Do Pedestrians Always Have the Right of Way?

Do Pedestrians Always Have the Right of Way?

Whether it’s walking to your car, to work, or to the grocery store, most Americans are pedestrians at some point every single day. You may think that as long as you are in a crosswalk or you have stopped and looked both ways, you are safe to cross. Unfortunately, that is a dangerous misconception that has resulted in thousands of unnecessary injuries and deaths.

  • In 2016, 5,987 pedestrians were killed, up from 5,495 in 2015.
  • On average, a pedestrian was killed every 1.5 hours in traffic crashes in 2016.
  • The highest percentage (26%) of pedestrian fatalities occur between 6 p.m. and 8:59 p.m.

Pedestrians should be especially careful in Las Vegas. Preliminary data from the Nevada Department of Transportation shows that 78 pedestrians lost their lives in Clark County in 2017 — 21 more than in 2016. The popular strip on Las Vegas Boulevard is always crowded with tourists walking on the sidewalks and crossing the streets. Add the fact that many of them have been consuming alcohol, and it’s a recipe for disaster.

Pedestrian Right of Way Laws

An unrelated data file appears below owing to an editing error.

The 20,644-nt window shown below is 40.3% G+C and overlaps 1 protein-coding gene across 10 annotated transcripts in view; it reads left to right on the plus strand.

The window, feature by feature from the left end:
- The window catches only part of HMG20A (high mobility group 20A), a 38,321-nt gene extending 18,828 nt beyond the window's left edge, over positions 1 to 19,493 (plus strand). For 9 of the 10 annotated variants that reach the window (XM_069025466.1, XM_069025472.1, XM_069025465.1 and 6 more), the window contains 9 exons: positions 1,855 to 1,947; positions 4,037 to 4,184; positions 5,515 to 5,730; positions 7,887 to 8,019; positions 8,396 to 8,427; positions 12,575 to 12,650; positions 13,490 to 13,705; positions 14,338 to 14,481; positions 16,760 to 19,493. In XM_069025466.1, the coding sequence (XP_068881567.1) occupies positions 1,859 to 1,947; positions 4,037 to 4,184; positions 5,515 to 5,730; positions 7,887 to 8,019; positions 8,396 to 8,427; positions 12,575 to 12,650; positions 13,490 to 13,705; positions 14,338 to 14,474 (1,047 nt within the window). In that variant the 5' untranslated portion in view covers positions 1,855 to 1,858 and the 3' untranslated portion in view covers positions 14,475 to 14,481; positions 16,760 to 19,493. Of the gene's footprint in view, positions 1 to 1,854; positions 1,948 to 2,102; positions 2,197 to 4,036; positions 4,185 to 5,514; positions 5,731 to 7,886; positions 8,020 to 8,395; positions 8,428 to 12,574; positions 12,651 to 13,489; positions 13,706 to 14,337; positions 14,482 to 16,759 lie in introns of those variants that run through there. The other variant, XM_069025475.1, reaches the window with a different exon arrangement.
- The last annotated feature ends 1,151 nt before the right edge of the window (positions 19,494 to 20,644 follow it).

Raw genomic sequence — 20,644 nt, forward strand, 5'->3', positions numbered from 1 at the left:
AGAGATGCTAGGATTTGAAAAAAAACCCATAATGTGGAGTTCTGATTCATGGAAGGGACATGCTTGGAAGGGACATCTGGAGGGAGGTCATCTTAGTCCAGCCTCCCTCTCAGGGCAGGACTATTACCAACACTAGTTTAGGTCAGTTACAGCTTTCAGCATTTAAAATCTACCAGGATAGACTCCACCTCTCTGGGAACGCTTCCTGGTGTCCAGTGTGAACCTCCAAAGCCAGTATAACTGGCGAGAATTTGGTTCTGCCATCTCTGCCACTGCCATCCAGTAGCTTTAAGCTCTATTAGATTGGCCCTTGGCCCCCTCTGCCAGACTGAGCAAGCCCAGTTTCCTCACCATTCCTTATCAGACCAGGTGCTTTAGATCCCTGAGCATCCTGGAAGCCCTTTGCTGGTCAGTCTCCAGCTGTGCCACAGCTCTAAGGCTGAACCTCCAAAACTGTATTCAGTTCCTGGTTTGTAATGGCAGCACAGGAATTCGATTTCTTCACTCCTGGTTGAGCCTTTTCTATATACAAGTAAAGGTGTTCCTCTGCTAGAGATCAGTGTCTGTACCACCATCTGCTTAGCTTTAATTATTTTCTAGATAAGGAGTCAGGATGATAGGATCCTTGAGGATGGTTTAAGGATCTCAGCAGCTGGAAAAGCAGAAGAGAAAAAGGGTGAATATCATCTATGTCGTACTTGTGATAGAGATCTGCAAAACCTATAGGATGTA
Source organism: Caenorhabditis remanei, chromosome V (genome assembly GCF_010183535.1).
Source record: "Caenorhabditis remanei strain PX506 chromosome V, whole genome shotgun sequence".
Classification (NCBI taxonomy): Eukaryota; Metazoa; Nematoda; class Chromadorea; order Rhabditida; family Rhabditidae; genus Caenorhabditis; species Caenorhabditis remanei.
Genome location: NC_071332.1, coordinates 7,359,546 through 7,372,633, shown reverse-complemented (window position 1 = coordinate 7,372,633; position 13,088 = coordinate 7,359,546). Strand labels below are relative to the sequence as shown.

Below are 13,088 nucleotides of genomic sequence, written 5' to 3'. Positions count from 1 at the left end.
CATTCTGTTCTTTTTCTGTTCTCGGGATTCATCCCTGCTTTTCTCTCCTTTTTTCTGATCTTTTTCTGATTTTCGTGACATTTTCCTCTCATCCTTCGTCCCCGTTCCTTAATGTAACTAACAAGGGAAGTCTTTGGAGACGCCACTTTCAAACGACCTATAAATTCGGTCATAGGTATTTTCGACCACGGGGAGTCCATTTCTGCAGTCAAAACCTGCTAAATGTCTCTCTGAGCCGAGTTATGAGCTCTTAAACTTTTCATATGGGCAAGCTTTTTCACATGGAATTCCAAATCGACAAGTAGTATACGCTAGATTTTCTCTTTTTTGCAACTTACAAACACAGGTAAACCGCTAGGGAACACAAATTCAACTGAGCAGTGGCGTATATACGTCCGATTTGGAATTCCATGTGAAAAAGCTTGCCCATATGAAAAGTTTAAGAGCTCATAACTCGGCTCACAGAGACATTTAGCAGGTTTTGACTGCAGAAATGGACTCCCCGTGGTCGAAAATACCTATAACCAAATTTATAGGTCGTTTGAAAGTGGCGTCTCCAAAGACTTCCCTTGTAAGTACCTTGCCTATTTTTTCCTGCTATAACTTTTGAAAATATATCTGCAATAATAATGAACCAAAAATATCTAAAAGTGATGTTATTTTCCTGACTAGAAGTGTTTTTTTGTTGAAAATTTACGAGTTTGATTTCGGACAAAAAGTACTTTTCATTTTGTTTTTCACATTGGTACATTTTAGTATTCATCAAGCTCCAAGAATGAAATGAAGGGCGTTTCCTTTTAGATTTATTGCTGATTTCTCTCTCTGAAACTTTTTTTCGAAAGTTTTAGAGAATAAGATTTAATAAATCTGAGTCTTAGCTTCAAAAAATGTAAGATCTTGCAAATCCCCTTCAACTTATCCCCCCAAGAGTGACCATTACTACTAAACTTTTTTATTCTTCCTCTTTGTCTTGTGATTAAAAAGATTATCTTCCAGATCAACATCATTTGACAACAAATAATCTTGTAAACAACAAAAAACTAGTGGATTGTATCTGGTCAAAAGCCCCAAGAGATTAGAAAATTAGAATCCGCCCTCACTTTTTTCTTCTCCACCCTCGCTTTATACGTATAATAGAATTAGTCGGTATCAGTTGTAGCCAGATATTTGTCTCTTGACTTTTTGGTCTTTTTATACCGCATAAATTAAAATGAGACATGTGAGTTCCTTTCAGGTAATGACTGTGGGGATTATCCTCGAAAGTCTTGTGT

Any person walking along a road or in a developed area is considered a pedestrian. While drivers are taught and encouraged to stay alert and be aware of pedestrians at all times, they are not always at fault should they hit someone. Distracted and impaired walking can be just as dangerous as distracted and impaired driving.

In Nevada, pedestrians using a crosswalk or obeying crossing signage at a local intersection almost always have the right of way. The only time a pedestrian would not have the right of way, is if they were to step off of a curb or dart into the street suddenly, not allowing a driver enough time to brake or steer in the opposite direction.

Cases involving pedestrians that are injured while obeying signage in a crosswalk are usually fairly easy to try in court. If a person on foot is hit and injured outside of a pedestrian safety zone, the case gets trickier. In fact, the injured pedestrian may even be ticketed for jaywalking.